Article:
NEW YORK — Gio Gonzalez had not given the Washington Nationals reason to worry before Tuesday night, but he had been veering toward that direction. They never doubted their left-handed, ever-smiling all-star, but Gonzalez had fallen off the pace that made him an early-season Cy Young candidate. His relative slide culminated last week, when he allowed the New York Mets six runs in less than four innings.
Five days later, against the same New York Mets, Gonzalez delivered a gem, one of the best starts of a season whose game log reads like a greatest hits collection. In a 5-2 victory at Citi Field, Gonzalez allowed no earned runs in seven efficient, dominant innings. He yielded two hits, walked two and threw only 87 pitches. The performance put to rest any worries and smothered any doubts.
“They roughed him up over at our place, but he pitched a masterpiece,” Manager Davey Johnson said. “He was dominant from the first pitch on. He had something to prove, and he was going to prove it.”
Gonzalez earned his 13th win, which tied him for the National League lead with R.A. Dickey, the knuckleballer he opposed Tuesday night for the second time in a week. Dickey, who easily won last Thursday’s encounter, beguiled the Nationals until the sixth inning, when they exploded for four runs, all of them with two outs. Ryan Zimmerman added to his incredible run with three more hits, Adam LaRoche smashed an upper-deck homer and Danny Espinosa stayed hot in the second half with two hits.
Gonzalez, who entered with a 4.93 ERA in his past nine starts, returned to his earlier dominance, but in a different way. Before Tuesday’s game, he and catcher Jesus Flores resolved to throw more strikes against the Mets, a lineup of patient hitters. They would lean on his sinker more than his off-speed pitches. “We talked about being more aggressive in the zone and attacking the hitters,” Flores said.
Gonzalez did not rack up strikeouts — he had four, a thimbleful for a pitcher averaging 10.5 per nine innings. He instead pumped strikes and induced contact early in counts. He threw six pitches in the first and five in the fourth. After four innings, he had thrown a scant 39.
“I wanted to redeem myself from my last start, give our team a chance to go out there and try to compete,” Gonzalez said. “You want to bounce back as a pitcher. You don’t want to feel down and out.”
But he still trailed. The Mets scored an unearned run in the second inning after Espinosa made a throw from shortstop that just pulled LaRoche off the bag at first, enough to allow Scott Hairston to reach. Hairston stole second, then scored when Ronny Cedeno singled to right. Bryce Harper at least ended the inning with an outfield assist, cutting down Cedeno at second.
The Nationals tied it in the fourth. Zimmerman flared a ground-rule double into right field, the ball bouncing sideways into the seats along the foul line. When Espinosa walked into the batter’s box, he stood 1 for 18 against Dickey in his career. Espinosa prides himself on playing every day, but last year he gladly sat out against Dickey because he believed facing him would distort the timing of his swing for days to come.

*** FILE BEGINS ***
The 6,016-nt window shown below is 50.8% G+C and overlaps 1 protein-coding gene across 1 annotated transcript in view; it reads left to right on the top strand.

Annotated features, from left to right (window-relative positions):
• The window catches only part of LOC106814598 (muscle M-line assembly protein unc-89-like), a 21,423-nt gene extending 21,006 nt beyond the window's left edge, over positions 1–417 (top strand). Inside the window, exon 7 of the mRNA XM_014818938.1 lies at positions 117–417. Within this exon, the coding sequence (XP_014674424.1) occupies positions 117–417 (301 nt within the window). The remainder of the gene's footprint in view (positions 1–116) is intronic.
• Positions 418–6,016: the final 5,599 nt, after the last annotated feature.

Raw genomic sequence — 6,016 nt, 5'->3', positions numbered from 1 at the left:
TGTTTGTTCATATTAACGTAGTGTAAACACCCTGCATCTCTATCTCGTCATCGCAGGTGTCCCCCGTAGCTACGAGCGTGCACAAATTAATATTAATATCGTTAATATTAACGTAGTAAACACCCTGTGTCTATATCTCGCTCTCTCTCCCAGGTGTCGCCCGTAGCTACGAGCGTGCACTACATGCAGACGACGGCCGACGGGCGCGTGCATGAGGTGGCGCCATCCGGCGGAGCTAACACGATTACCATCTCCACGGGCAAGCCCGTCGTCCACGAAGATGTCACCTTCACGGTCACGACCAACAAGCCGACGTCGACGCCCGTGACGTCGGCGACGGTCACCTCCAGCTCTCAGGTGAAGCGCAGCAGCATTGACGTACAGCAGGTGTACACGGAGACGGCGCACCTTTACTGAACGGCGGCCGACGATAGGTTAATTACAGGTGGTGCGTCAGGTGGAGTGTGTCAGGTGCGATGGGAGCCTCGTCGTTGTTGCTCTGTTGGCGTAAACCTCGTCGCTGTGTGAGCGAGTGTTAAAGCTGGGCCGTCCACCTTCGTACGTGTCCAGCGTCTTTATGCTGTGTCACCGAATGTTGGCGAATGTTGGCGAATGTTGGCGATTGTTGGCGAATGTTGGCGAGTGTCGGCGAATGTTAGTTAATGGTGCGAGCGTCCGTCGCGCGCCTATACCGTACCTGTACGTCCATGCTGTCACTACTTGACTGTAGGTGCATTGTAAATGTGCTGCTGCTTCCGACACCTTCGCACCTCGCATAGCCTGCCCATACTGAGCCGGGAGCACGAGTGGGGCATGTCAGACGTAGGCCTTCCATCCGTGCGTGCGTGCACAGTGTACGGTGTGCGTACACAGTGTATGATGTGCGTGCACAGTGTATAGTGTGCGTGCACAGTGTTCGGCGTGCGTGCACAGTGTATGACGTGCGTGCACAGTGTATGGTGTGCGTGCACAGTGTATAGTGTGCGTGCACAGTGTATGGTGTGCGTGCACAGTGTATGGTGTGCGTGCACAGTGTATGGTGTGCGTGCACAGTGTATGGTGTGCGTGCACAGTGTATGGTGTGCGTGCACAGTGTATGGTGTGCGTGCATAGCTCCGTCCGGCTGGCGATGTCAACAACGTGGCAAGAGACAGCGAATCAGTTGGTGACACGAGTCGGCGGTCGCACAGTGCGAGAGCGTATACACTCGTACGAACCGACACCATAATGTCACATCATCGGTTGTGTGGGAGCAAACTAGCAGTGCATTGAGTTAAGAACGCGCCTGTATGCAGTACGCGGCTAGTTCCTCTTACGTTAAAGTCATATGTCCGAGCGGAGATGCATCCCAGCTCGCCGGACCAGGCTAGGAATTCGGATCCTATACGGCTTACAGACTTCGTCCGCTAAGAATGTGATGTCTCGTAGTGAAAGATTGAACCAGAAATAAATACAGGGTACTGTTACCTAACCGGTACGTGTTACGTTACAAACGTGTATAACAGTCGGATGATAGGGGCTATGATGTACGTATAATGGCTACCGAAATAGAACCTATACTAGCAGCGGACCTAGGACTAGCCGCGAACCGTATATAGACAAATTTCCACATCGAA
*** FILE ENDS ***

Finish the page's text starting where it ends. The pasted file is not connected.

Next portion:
Batting right-handed on Tuesday night, Espinosa turned the tables. He yanked a sharp grounder down the third base line and into the corner for an RBI double. The Nationals had made it 1-1.
The game churned along as a stalemate, both Dickey and Gonzalez dealing. Dickey struck out Harper three times, dropping him to 0 for 10 with six strikeouts in his rookie season against the knuckleballer.
In the sixth, another lazy inning suddenly turned into an outburst . With two outs, Michael Morse ripped a single to left field. LaRoche walked to the plate carrying Roger Bernadina’s bat, a ploy to help him against Dickey’s knuckleball. Ian Desmond, along for the trip as he heals a strained oblique muscle, suggested LaRoche use Bernadina’s lumber, which is a couple ounces lighter than LaRoche’s 33-ounce model.
“Which sounds like nothing, but when you’re holding them every day, you can definitely tell the difference,” LaRoche said. “Take the lighter bat up there and you’ll have a chance to move it a little bit as the pitch is coming, is what the theory was. So I bought into it.”
LaRoche started his at-bat by fouling off a fastball, then found a lifeless knuckleball that stayed still, like dust in a spotlight. He hammered it to right field, about eight rows into the upper deck.
“You just hope when you swing your bat’s in the right spot,” LaRoche said. “That was kind of the theory behind the light bat, have a little more control over it. Whether it’s true or not . . . it worked once.”
The Nationals led 3-1, and they weren’t done. Espinosa ripped another single, this one to right field. Bernadina dribbled a knuckleball down the first base, a perfect unintentional bunt — Ike Davis scooped the ball, but Bernadina raced by him before Davis could tag him.
Flores, scuffling for the past month, provided one more crucial hit, a single to left. Espinosa scored from second, and Jason Bay’s poor throw allowed Bernadina to score from first. In a flash, the Nationals (57-39) had turned a pitcher’s duel into a 5-1 breeze.
Gonzalez protected his large lead for two more innings, allowing a single and a walk in the seventh. Despite Gonzalez’s low pitch count, Johnson pulled him for pinch hitter Tyler Moore in the top of the eighth. Johnson would have sent Gonzalez back for the eighth if his spot in the lineup had not come up.
“He wasn’t too hard on me,” Johnson said. “He did come up to me said, ‘Well, you can still shake my hand.’ But what a great game. And a great comeback.”